Q. Dear Umbra,

I am a consumer who has recently convinced a friend of mine to green his business. I am now in charge of doing all of the research. My question is, how do I go about assessing the life cycle of various products? … Do you know of such a service/website? I have tried to Google things but it is very hard to get side by side comparisons. Also, do you know of a good website that rates random products according to their environmental impact?

Tamara A.
Munich, Germany

woman holding applesData, people. We need data.iStockA. Dearest Tamara,

Welcome to my life. If there were such a website, I would keep it secret, so that I seemed to have a mysterious font of knowledge. Instead we have floors 2B-4B, vast subterranean shelves stretching in to the distance and little cubbies filled with gerbils manipulating abaci. It’s quite dusty down here.

You appear to seek two separate assessments. A “Life Cycle Assessment” in the environmental sense is an examination of an object or action from birth to death, resulting in a quantified measurement of its total environmental impacts. An LCA does not usually include an evaluation of the quality of an object. In a comparison between cloth and disposable diapers, the LCA might mention that disposable diapers are less durable, i.e., single-use items, but this is inherent to the product category. So you are asking for two things: one, to know which of various comparable categories is environmentally superior (e.g., bus vs. light rail, paper vs. plastic); and then within those categories, which individual product is best (e.g., Friend of the Planet Pencils vs. Feel Really Guilty Pencils).

For the daily stuff, the product evaluation is easier to find than an LCA. People like to read product reviews, so there are many services providing reviews, and many online discussions. I fell into the black hole of European Clothes Washer message boards a couple years ago — men passionately discussing the various benefits of their German machines. Where do people find the time?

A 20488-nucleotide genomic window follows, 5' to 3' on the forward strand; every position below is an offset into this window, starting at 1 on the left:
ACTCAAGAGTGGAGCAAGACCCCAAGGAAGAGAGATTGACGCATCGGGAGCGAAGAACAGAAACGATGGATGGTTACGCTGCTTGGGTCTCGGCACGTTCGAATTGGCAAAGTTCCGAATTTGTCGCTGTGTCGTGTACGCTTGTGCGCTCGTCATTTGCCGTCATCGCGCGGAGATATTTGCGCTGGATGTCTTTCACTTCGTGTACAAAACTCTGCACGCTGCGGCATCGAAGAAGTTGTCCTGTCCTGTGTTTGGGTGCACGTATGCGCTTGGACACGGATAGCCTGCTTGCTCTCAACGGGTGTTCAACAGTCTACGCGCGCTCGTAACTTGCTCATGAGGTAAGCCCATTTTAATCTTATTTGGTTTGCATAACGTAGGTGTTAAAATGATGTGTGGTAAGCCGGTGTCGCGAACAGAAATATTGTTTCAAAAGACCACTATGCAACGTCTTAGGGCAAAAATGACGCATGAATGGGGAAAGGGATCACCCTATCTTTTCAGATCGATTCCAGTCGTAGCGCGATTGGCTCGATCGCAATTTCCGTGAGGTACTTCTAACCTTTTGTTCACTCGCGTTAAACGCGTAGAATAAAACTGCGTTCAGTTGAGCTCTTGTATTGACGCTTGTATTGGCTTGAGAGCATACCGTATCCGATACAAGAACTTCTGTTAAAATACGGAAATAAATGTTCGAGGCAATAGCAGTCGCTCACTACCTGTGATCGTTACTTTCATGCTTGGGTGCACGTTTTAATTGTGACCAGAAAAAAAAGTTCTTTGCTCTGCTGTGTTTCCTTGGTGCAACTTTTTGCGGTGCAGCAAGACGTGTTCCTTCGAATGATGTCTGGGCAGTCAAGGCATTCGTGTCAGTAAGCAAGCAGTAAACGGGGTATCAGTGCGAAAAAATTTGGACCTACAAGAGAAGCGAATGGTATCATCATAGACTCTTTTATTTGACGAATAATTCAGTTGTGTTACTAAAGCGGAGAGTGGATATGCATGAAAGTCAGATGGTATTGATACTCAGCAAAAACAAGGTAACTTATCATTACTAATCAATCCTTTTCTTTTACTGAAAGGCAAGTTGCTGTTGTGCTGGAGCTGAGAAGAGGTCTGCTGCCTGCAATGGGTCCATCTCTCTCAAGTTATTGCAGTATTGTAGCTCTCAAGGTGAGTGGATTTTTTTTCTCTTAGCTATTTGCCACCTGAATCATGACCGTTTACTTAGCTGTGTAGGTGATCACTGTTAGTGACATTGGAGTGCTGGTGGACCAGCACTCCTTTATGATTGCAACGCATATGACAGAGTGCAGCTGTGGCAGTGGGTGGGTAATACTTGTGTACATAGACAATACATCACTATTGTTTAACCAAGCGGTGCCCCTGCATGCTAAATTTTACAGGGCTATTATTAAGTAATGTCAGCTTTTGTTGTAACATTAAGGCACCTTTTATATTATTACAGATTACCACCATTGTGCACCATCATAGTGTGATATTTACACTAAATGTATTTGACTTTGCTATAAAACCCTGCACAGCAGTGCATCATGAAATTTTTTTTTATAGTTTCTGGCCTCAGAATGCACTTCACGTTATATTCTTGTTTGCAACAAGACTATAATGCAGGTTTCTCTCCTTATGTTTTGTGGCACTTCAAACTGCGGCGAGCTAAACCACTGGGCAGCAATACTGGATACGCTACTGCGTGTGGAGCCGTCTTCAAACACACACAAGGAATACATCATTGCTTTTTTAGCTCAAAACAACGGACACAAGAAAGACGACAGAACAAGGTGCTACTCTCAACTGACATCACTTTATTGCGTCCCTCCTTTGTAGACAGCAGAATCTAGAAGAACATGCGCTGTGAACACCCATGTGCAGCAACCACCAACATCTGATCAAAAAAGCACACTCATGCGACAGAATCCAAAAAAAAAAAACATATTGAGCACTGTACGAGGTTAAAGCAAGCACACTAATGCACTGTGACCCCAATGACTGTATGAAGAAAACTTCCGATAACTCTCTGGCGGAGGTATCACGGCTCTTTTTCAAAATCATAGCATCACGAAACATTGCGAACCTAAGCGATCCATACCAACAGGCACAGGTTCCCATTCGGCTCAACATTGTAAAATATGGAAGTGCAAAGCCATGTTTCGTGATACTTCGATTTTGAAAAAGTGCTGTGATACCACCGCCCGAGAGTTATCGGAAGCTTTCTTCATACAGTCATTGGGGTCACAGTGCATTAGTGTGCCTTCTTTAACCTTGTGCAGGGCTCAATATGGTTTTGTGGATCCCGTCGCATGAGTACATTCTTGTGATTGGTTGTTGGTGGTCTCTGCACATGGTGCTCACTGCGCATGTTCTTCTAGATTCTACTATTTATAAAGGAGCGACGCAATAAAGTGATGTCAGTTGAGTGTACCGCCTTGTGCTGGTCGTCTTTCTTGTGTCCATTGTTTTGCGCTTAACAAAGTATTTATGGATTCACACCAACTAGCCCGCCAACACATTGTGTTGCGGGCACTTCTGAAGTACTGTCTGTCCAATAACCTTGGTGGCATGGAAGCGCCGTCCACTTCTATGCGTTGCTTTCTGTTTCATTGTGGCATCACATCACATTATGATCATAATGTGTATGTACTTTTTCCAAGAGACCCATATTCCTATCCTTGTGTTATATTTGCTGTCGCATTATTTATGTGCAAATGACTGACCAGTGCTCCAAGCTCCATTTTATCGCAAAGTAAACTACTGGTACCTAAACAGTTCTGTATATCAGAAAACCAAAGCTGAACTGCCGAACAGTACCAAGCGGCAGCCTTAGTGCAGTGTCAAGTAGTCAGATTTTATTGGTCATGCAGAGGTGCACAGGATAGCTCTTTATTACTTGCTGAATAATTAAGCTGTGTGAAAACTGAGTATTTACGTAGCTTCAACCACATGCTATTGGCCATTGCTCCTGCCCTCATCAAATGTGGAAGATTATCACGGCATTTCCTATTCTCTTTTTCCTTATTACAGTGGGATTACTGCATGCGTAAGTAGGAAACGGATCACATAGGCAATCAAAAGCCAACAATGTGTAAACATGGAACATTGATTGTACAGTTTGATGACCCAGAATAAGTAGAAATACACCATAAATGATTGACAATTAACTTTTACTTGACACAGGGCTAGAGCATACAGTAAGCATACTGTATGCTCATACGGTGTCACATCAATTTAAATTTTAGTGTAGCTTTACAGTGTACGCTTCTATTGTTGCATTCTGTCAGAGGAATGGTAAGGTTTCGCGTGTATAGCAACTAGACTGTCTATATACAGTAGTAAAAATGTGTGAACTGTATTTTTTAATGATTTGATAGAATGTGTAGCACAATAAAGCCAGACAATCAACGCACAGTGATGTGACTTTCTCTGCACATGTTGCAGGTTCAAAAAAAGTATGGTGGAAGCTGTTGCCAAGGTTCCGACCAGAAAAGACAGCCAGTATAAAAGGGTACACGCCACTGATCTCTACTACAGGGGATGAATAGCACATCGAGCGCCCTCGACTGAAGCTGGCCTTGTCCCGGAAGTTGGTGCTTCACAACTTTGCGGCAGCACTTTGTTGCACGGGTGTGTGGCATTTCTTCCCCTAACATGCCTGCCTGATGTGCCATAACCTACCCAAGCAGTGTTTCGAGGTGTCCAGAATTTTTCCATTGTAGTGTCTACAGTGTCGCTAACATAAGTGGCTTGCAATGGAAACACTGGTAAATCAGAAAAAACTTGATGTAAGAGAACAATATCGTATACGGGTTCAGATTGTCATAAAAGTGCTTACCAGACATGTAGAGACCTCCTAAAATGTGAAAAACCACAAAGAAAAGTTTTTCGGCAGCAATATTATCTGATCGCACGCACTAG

The side-by-side evaluation is less common than “We Like This!” Grist does comparative product reviews. Other sites with a green review component are the Green Guide and Consumer Reports’ Greener Choices. I’ve also noticed that Amazon consumer reviews are enthusiastic and prolific. There is a new site, GoodGuide, that looks interesting and like it would suit your needs, but it is still under development.

I’ll just give you a few suggestions for formal LCA sites, because these are denser. A big behemoth is the Carnegie Mellon EIO-LCA site, which “estimates the materials and energy resources required for, and the environmental emissions resulting from, activities in our economy.” I’ve talked about the EIO-LCA before, and using it requires some work on your part, to figure out what parts of the (U.S.) economy the activity involves and then do some math. The benefit of EIO-LCA is being able to estimate emissions even if you can find no formal comparative LCA. Here is an LCA database — just enter your search terms and have a party! And here’s another that I’ve yet to use.

There is no simple answer to what you are asking, but in the several years since I started writing this column, these services have proliferated. I believe that in a few more years all knowledge will be laid at our fingertips. Umbra has spoken.

Prophetically,
Umbra